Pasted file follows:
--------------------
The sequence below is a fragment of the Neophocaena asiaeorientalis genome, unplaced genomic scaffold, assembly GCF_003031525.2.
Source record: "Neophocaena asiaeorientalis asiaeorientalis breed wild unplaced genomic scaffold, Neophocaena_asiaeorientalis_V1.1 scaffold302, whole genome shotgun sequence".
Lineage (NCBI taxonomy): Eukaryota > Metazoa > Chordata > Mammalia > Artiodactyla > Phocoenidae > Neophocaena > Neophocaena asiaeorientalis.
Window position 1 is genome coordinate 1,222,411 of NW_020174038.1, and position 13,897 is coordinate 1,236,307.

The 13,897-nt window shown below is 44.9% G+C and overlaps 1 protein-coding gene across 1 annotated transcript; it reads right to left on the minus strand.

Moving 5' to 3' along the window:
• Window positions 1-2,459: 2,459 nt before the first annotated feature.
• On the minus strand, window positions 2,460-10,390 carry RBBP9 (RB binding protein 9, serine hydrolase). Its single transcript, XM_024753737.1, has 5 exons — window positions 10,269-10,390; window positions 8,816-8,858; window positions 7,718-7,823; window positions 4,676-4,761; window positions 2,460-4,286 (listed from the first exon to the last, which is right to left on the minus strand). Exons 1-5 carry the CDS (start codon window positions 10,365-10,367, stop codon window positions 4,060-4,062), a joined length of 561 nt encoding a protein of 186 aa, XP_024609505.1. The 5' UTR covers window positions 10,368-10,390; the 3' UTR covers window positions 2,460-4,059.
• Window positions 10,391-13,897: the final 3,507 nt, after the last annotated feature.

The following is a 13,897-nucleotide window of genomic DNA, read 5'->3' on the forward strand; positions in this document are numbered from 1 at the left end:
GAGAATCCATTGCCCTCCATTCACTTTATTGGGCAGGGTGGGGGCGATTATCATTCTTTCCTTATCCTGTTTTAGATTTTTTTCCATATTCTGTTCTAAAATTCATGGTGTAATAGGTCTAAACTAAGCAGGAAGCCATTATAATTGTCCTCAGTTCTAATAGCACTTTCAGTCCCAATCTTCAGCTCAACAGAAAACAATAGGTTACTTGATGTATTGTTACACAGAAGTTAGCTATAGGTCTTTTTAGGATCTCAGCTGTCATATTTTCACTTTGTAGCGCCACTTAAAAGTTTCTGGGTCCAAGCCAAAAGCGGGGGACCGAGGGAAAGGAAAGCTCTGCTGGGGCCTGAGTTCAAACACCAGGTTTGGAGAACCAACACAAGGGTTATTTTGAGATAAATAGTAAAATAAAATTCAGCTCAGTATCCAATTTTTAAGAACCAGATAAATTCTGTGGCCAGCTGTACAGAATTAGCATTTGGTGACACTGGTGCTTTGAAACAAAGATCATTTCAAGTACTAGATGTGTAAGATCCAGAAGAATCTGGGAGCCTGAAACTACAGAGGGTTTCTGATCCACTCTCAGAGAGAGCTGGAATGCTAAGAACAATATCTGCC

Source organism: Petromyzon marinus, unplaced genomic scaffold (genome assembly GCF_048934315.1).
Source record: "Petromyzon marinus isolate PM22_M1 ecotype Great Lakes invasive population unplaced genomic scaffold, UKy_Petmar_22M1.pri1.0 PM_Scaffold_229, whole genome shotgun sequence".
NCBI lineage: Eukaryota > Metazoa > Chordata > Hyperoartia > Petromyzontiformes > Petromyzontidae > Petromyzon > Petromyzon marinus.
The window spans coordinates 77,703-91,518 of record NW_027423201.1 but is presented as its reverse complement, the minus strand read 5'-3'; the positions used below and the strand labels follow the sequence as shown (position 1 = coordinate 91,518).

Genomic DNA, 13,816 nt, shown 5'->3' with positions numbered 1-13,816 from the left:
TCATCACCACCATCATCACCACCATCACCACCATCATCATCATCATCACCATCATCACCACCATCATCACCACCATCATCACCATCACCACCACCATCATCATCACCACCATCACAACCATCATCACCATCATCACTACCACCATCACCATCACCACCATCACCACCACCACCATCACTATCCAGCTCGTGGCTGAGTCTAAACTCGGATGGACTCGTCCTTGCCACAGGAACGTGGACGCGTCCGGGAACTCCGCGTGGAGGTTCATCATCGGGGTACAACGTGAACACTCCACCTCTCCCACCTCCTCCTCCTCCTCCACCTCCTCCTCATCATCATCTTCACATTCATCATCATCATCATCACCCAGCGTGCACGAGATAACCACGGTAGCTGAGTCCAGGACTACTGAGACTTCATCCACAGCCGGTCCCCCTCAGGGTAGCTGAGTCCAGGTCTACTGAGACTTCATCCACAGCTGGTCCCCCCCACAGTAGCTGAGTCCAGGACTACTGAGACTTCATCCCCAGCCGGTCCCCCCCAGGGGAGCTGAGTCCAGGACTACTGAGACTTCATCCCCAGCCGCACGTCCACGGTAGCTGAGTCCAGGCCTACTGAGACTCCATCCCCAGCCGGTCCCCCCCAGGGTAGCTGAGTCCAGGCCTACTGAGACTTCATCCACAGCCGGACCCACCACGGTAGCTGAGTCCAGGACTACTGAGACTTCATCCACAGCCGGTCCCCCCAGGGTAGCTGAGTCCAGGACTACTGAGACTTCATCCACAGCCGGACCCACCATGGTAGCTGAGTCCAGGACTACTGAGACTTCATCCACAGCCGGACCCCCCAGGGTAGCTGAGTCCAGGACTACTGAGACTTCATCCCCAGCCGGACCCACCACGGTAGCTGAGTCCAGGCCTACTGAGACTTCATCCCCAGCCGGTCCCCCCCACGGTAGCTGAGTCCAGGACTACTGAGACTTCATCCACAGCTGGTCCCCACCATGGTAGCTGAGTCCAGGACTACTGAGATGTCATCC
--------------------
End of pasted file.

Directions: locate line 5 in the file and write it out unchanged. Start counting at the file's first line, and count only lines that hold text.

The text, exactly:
The 13,897-nt window shown below is 44.9% G+C and overlaps 1 protein-coding gene across 1 annotated transcript; it reads right to left on the minus strand.